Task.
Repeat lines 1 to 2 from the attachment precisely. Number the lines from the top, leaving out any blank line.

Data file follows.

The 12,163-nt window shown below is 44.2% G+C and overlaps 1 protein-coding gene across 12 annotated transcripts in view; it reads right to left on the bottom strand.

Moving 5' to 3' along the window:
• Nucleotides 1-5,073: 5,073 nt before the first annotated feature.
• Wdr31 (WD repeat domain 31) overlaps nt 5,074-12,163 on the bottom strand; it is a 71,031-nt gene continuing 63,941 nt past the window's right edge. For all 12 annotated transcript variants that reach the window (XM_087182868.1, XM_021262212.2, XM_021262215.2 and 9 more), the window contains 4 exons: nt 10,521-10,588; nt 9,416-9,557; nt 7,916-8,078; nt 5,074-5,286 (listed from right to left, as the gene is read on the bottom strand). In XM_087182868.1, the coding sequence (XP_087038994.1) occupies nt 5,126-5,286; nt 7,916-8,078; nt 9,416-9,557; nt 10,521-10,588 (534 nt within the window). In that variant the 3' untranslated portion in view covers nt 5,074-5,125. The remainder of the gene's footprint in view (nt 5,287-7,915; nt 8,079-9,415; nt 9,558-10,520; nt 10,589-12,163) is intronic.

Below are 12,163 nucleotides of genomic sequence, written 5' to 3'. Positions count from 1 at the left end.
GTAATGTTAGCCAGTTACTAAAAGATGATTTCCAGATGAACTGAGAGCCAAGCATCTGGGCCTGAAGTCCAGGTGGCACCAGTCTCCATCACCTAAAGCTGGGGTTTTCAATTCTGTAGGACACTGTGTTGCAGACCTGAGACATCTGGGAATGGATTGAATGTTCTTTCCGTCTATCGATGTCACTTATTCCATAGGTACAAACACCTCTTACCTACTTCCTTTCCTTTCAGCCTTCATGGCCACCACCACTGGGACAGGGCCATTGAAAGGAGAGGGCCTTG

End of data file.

The 12,163-nt window shown below is 44.2% G+C and overlaps 1 protein-coding gene across 12 annotated transcripts in view; it reads right to left on the bottom strand.

Moving 5' to 3' along the window: